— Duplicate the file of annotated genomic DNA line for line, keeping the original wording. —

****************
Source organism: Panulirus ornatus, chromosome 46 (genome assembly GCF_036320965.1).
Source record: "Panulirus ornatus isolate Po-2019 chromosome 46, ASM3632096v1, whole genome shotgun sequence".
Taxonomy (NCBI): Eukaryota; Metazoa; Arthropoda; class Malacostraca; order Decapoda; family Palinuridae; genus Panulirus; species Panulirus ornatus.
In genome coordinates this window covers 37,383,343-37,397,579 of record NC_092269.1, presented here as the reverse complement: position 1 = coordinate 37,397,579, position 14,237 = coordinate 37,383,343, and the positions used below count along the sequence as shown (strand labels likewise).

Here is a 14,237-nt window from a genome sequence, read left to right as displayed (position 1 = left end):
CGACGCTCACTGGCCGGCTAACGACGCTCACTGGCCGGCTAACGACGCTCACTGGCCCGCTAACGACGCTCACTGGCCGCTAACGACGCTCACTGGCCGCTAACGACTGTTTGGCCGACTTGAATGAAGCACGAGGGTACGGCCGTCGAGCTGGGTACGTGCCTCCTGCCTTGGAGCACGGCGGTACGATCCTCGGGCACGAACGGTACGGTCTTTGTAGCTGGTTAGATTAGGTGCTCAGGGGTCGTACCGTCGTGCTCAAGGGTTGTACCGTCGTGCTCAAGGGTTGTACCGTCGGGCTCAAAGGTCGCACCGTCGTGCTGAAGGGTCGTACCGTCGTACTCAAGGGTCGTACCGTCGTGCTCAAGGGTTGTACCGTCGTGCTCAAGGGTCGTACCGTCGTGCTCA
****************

Source organism: Panulirus ornatus, chromosome 46 (genome assembly GCF_036320965.1).
Source record: "Panulirus ornatus isolate Po-2019 chromosome 46, ASM3632096v1, whole genome shotgun sequence".
Taxonomy (NCBI): Eukaryota; Metazoa; Arthropoda; class Malacostraca; order Decapoda; family Palinuridae; genus Panulirus; species Panulirus ornatus.
In genome coordinates this window covers 37,383,343-37,397,579 of record NC_092269.1, presented here as the reverse complement: position 1 = coordinate 37,397,579, position 14,237 = coordinate 37,383,343, and the positions used below count along the sequence as shown (strand labels likewise).

Here is a 14,237-nt window from a genome sequence, read left to right as displayed (position 1 = left end):
CGACGCTCACTGGCCGGCTAACGACGCTCACTGGCCGGCTAACGACGCTCACTGGCCCGCTAACGACGCTCACTGGCCGCTAACGACGCTCACTGGCCGCTAACGACTGTTTGGCCGACTTGAATGAAGCACGAGGGTACGGCCGTCGAGCTGGGTACGTGCCTCCTGCCTTGGAGCACGGCGGTACGATCCTCGGGCACGAACGGTACGGTCTTTGTAGCTGGTTAGATTAGGTGCTCAGGGGTCGTACCGTCGTGCTCAAGGGTTGTACCGTCGTGCTCAAGGGTTGTACCGTCGGGCTCAAAGGTCGCACCGTCGTGCTGAAGGGTCGTACCGTCGTACTCAAGGGTCGTACCGTCGTGCTCAAGGGTTGTACCGTCGTGCTCAAGGGTCGTACCGTCGTGCTCA